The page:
I thought it looked like an interesting project. So I asked him if he had pictures of the build. After a quick discussion he agreed to let me post his build here on my blog.
The rest of the words (italicized) are his
I started with a $20 empty, rusty frame and a bulged barrel. I bought it with no idea of what I was going to do with it. It was too far gone to put back to original.
I had some parts left over from a couple of 520 projects, so I decided to make something out of it.
The parts that I did have to get for it were the worst and rustiest parts I could find. I wanted it to look rough and well used, like a gun that came from a Mad Max movie.
I cut the barrel to 19" and bought a heat shield for the top of the barrel. I did not like that the heat shield did not go to the the end of the barrel, so I extended it with a section of aluminum oval tubing and drilled holes to match the original heat shield.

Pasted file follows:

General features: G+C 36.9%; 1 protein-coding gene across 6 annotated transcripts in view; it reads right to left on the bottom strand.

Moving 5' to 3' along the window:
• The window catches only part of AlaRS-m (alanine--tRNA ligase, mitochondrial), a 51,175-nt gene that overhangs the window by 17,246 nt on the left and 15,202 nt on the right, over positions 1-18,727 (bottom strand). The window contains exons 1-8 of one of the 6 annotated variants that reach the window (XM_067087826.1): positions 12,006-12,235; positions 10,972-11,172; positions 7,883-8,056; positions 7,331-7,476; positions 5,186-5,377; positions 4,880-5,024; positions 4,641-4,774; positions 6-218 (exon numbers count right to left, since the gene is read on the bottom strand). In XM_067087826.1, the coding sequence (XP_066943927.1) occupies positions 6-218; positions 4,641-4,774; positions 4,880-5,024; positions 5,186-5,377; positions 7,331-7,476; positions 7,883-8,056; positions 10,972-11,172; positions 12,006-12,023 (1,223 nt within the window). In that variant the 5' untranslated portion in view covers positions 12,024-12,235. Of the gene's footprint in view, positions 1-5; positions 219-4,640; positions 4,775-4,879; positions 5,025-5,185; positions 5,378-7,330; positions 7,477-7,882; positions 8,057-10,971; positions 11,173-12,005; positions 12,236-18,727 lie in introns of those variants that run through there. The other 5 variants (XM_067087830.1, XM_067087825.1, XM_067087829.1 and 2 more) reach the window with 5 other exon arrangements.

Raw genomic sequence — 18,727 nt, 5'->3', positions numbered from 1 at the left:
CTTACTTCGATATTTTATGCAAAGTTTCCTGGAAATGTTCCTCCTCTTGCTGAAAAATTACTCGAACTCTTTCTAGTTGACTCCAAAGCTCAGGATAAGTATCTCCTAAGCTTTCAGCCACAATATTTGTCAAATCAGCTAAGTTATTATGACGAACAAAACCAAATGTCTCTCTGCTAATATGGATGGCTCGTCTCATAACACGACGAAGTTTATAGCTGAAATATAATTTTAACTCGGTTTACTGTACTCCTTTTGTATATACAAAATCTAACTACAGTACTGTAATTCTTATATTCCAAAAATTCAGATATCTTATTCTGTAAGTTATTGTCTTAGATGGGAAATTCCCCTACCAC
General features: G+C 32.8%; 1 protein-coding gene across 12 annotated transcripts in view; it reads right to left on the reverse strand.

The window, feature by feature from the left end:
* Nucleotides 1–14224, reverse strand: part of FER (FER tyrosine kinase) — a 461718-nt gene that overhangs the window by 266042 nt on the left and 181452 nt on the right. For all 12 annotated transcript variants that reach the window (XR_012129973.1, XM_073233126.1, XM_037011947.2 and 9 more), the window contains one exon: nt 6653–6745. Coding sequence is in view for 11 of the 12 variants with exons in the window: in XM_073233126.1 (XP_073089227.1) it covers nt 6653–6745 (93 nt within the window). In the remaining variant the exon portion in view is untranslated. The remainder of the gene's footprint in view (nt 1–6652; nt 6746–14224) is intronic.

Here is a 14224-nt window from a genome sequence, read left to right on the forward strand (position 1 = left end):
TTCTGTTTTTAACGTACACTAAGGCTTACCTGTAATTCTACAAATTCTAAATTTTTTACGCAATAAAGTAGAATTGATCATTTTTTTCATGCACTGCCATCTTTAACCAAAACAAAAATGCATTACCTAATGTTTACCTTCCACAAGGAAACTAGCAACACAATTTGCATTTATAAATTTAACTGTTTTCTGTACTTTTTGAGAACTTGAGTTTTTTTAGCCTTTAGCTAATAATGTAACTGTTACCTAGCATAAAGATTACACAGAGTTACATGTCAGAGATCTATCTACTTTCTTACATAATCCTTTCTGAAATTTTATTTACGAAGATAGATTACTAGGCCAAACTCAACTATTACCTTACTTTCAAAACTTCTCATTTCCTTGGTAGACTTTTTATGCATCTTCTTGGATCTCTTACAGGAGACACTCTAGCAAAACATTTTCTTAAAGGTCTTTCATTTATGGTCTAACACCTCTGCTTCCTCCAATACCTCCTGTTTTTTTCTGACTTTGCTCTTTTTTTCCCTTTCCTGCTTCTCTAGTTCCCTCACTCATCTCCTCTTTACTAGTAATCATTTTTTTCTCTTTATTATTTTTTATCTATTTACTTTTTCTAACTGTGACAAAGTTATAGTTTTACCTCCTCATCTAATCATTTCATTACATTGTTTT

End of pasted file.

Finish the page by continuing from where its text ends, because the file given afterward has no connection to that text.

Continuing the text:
I fabricated the breacher at the end of the barrel to make the end of the barrel look bigger. I then turned down a brass machine screw for a large front sight.
Steel tubing was used for the pump and drilled to match the heat shield. The handle was cut from 3/8" steel and welded to the pump, the grips were made from some scrap ebony that I had.
The stock was some local walnut that I had and was finished rough to match the rest of the gun.
In the stock is a small dagger that is spring loaded and released by pushing a button, just in case you run out of ammo.
The project was a big change for me, not trying to make it look good was tough.
The gun functions great and is fun as hell to shoot
I included a couple of photos of it's little brother, they both look like they have been through hell, but both still work good.
Mr. Browning knew what he was doing, over 100 years later along with a lot of poor treatment and both are still working.